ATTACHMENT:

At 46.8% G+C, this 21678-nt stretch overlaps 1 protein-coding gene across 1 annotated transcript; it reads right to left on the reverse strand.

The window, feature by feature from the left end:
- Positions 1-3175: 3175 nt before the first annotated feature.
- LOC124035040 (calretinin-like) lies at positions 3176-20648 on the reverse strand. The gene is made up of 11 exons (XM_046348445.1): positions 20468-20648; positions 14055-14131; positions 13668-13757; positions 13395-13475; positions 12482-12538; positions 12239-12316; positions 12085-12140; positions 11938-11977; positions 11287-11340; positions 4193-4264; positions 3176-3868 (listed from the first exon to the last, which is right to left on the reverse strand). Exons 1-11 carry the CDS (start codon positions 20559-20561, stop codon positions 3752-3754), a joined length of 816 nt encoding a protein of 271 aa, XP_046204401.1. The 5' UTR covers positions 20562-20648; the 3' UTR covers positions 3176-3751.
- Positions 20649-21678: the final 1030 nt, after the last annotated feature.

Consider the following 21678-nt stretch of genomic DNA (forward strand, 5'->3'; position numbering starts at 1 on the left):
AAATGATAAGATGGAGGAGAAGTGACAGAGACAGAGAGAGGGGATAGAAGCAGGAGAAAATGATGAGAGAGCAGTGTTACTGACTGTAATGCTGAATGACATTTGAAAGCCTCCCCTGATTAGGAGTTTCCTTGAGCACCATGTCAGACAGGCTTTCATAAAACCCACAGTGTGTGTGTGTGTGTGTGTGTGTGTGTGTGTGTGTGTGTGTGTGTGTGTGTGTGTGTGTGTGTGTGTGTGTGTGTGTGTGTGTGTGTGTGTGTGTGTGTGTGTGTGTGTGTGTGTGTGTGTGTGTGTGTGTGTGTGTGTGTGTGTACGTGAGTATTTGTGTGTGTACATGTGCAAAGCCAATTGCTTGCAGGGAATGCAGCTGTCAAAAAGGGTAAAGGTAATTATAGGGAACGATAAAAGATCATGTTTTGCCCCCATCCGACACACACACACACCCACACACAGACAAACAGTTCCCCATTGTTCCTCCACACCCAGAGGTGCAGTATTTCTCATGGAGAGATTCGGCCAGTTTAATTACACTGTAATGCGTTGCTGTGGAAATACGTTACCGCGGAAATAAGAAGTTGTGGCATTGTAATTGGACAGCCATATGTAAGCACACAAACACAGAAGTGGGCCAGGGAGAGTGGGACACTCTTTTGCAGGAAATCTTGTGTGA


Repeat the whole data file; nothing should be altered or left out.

At 46.8% G+C, this 21678-nt stretch overlaps 1 protein-coding gene across 1 annotated transcript; it reads right to left on the reverse strand.

The window, feature by feature from the left end:
- Positions 1-3175: 3175 nt before the first annotated feature.
- LOC124035040 (calretinin-like) lies at positions 3176-20648 on the reverse strand. The gene is made up of 11 exons (XM_046348445.1): positions 20468-20648; positions 14055-14131; positions 13668-13757; positions 13395-13475; positions 12482-12538; positions 12239-12316; positions 12085-12140; positions 11938-11977; positions 11287-11340; positions 4193-4264; positions 3176-3868 (listed from the first exon to the last, which is right to left on the reverse strand). Exons 1-11 carry the CDS (start codon positions 20559-20561, stop codon positions 3752-3754), a joined length of 816 nt encoding a protein of 271 aa, XP_046204401.1. The 5' UTR covers positions 20562-20648; the 3' UTR covers positions 3176-3751.
- Positions 20649-21678: the final 1030 nt, after the last annotated feature.

Consider the following 21678-nt stretch of genomic DNA (forward strand, 5'->3'; position numbering starts at 1 on the left):
AAATGATAAGATGGAGGAGAAGTGACAGAGACAGAGAGAGGGGATAGAAGCAGGAGAAAATGATGAGAGAGCAGTGTTACTGACTGTAATGCTGAATGACATTTGAAAGCCTCCCCTGATTAGGAGTTTCCTTGAGCACCATGTCAGACAGGCTTTCATAAAACCCACAGTGTGTGTGTGTGTGTGTGTGTGTGTGTGTGTGTGTGTGTGTGTGTGTGTGTGTGTGTGTGTGTGTGTGTGTGTGTGTGTGTGTGTGTGTGTGTGTGTGTGTGTGTGTGTGTGTGTGTGTGTGTGTGTGTGTGTGTGTGTGTGTGTACGTGAGTATTTGTGTGTGTACATGTGCAAAGCCAATTGCTTGCAGGGAATGCAGCTGTCAAAAAGGGTAAAGGTAATTATAGGGAACGATAAAAGATCATGTTTTGCCCCCATCCGACACACACACACACCCACACACAGACAAACAGTTCCCCATTGTTCCTCCACACCCAGAGGTGCAGTATTTCTCATGGAGAGATTCGGCCAGTTTAATTACACTGTAATGCGTTGCTGTGGAAATACGTTACCGCGGAAATAAGAAGTTGTGGCATTGTAATTGGACAGCCATATGTAAGCACACAAACACAGAAGTGGGCCAGGGAGAGTGGGACACTCTTTTGCAGGAAATCTTGTGTGA